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Saint Vincent’s Hospital Memorial

st.-vincent-frontDown in Greenwich Village at the intersection of Greenwich Avenue, West 12th Street, and Seventh Avenue, directly across from what had been the entrance to the emergency room of the hospital, is a new triangular park. The property, once owned by Saint Vincent’s Hospital, has been designated as a memorial to both the hospital and the victims of the AIDS Crisis of the 1980’s. The section memorializing the hospital is complete. The AIDS Memorial, located at the apex of the triangle will be finished in May, 2016.

When visiting the park, look for six dark gray medallions embedded in the lighter gray cement of the walkway. The medallions are located near the entrances to the park. Each medallion commemorates one of the six historical events in which Saint Vincent’s Hospital played a unique role.

One medallion pays tribute to the Sisters of Charity of New York who founded the hospital in 1849. The remaining five plaques are dedicated to major events in the history of New York City and Saint Vincent’s Hospital’s role in each event.

  • Cholera Epidemic – 1849
  • Triangle Shirtwaist Factory Fire – 1911
  • Treatment of Steerage Survivors of the Titanic – 1912
  • Opening of the first and largest AIDS ward on the east coast – 1984
  • Initial triage hospital following the terrorist attacks on The World Trade Center – September 11, 2001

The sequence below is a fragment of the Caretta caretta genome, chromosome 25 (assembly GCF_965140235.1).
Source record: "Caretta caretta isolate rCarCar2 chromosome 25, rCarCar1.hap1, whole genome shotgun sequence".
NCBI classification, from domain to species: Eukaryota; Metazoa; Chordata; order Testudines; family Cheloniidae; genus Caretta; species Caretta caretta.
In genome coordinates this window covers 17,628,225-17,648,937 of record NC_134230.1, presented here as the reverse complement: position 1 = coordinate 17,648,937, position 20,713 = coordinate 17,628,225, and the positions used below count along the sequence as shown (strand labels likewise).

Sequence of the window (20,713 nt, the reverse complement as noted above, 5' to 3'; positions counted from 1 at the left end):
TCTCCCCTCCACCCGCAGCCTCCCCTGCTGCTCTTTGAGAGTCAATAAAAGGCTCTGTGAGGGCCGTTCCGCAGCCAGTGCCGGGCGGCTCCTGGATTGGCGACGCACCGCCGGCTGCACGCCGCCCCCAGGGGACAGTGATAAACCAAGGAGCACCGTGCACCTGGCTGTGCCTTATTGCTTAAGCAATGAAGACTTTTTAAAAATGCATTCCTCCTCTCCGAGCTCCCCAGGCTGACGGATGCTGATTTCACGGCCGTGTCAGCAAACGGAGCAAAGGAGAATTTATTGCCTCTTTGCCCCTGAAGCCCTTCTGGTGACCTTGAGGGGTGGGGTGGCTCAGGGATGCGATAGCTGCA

–Sister Miriam Kevin Phillips

4 Responses to Saint Vincent’s Hospital Memorial

  1. Peter Pasley, MD December 28, 2015 at 9:55 pm #

    God Bless Saint Vincent’s and all the fantastic and dedicated staff that worked there.

  2. Jacqueline C. Perez December 31, 2015 at 9:45 am #

    Gone but not forgotten by those of us who had the privilege to serve the many patients who walked through its doors, were born and died there. While the media does not share this good news to the world, God knows and smiles. Greed and corruption is overpowered by goodness, compassion and love. JCP

  3. Kathleen Pasley December 31, 2015 at 3:03 pm #

    It was a terrible tragedy to lose such a vibrant and historical testament to the healing arts, based on the principles of selfless giving. The memorial sounds like a perfect tribute to such a special place.

  4. Jayne Rivas January 1, 2016 at 10:23 pm #

    I will never come to terms with the fact that this wonderful place, such a huge part of my life from my teenage years through my entire career as a physician, has closed. Something awful has happened, and our city is so much the worse for it.

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